ICC Reaches Partial Agreement On Crime of Aggression
SOURCE: Radio France Internationale (Paris)
By Patricia Okoed Bukumunhe
A two-week review conference for the International Criminal Court has ended with delegates failing to agree fully on what was considered the most crucial objective of the meeting.
The 4,000 delegates in the Ugandan capital Kampala came up with a definition for the crime of aggression but failed to give the international court jurisdiction over the crime.
Instead the delegates came up with an amendment stating that the UN Security Council will hold primary responsibility for determining whether an act of aggression has occurred.
The meeting ended with the 111 signatory states resolving to re-examine the issue at the next review conference in seven years.
The delegates had sat until early on Saturday morning. But while they did resolve to amend the Rome Statute so as to include a definition of aggression, they fell short of giving the international court jurisdiction over the crime.
The Conference based the definition of the crime of aggression on an earlier definition drafted by the UN General assembly in 1974. That stated that aggression was a crime committed by a political or military leader which, by its character, gravity and scale, constitutes a manifest violation.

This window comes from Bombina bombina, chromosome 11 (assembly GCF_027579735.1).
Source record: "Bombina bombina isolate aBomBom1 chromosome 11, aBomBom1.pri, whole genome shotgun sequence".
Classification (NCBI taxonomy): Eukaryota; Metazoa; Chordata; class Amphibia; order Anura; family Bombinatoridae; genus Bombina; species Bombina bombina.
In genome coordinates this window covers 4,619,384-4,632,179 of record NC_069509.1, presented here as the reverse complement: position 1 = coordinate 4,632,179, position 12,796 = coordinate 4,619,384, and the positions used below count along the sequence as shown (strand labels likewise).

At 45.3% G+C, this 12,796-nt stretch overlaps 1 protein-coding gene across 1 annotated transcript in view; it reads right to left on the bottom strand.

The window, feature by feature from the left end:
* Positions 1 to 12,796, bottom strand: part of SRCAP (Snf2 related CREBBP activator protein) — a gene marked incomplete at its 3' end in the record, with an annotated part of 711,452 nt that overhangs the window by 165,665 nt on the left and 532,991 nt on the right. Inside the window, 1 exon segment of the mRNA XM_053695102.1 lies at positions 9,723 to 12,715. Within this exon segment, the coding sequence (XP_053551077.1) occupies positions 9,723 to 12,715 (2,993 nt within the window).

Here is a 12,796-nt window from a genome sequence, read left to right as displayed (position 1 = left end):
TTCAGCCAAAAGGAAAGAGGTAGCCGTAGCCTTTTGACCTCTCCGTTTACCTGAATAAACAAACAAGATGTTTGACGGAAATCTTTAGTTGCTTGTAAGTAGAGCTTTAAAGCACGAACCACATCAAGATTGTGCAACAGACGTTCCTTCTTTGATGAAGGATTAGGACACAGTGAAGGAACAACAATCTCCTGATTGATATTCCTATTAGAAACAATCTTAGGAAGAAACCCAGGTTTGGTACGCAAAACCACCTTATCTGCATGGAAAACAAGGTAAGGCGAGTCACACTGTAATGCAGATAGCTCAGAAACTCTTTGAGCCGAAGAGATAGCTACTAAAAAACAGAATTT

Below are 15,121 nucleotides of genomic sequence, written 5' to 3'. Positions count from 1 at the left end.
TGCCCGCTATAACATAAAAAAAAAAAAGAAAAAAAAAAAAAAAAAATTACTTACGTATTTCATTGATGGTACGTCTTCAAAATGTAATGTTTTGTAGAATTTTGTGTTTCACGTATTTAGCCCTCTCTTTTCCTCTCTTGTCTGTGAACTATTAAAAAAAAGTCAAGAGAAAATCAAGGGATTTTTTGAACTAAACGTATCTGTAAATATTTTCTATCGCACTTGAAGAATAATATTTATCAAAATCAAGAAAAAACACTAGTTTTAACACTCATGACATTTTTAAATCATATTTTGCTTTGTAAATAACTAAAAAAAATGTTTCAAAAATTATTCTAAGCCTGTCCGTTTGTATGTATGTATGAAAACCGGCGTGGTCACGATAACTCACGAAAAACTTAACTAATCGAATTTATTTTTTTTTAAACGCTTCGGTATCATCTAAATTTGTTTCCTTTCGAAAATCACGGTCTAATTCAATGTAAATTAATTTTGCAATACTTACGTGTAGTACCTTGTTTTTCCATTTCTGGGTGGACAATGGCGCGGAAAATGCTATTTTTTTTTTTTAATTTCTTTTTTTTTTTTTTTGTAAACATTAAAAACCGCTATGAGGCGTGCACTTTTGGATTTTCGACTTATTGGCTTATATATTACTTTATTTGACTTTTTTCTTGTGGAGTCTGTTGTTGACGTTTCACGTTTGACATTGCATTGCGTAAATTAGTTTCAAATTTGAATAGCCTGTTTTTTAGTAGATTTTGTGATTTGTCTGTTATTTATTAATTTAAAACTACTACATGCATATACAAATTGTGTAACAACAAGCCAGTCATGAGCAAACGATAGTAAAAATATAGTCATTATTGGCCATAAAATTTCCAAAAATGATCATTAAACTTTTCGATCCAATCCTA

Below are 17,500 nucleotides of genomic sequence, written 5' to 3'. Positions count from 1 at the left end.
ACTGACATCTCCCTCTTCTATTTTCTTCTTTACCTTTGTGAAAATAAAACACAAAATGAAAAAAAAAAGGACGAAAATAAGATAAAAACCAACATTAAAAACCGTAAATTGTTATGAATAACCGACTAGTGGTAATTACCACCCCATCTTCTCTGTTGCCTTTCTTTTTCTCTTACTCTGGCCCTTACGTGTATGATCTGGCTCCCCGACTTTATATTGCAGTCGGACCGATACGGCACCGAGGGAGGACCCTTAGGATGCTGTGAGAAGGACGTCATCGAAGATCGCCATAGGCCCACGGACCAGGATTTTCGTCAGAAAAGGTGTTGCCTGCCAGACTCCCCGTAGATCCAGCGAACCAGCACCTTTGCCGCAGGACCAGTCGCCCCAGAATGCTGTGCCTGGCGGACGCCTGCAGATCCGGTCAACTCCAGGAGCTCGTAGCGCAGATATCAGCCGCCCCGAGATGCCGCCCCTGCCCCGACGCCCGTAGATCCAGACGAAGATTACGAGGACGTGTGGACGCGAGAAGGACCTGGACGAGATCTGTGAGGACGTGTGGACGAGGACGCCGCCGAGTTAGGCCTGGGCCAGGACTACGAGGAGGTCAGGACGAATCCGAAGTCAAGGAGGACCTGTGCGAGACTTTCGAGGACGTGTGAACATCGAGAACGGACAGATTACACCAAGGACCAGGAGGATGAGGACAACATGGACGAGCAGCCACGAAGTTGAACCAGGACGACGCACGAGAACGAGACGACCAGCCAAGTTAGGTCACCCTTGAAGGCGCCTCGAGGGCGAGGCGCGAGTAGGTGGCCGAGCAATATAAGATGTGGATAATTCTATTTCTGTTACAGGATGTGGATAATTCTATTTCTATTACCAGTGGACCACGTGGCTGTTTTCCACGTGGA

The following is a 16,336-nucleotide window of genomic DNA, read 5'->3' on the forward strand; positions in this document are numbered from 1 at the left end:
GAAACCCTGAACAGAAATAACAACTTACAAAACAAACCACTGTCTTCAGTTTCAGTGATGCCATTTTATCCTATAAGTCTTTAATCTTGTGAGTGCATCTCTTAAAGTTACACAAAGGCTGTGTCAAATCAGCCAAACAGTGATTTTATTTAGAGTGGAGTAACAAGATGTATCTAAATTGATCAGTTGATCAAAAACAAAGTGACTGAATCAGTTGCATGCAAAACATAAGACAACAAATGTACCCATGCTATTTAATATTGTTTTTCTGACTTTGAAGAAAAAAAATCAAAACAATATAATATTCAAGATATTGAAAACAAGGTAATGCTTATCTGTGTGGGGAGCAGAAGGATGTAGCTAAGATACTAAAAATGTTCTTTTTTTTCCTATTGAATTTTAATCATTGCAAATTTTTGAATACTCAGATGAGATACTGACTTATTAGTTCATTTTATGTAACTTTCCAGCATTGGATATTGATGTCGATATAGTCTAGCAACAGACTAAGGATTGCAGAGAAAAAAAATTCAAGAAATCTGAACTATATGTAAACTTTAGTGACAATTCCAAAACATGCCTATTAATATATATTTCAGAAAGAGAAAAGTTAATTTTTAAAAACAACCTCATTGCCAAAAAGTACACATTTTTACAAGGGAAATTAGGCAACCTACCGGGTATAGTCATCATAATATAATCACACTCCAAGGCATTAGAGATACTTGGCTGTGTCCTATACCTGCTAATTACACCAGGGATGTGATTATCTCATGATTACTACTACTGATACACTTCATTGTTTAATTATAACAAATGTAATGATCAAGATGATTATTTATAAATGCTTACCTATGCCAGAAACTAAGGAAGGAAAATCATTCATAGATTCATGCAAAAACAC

But having failed to agree on the court's jurisdiction over the crime, all alleged acts of aggression will be referred to the UN Security Council until the next review conference in January 2017.
Several countries - including France and observers from the United States, the United Kingdom, Japan and Russia - say the power to handle cases of aggression should remain with the UN Security Council. They believe that having the ICC take total control over the crime could politicise the court and compromise its effectiveness.
Chris Whomersley, the head of the observer team from the UK, said the time between now and the next review conference should be used to take stock and fine tune attempts for the court to fully handle the crime of aggression.
The head of the US delegation William Lietzau similarly voiced American support for the UN Security Council to handle aggression.
The conference also expanded the court's authority over war crimes to incorporate crimes committed with the use of poisonous or nuclear chemicals.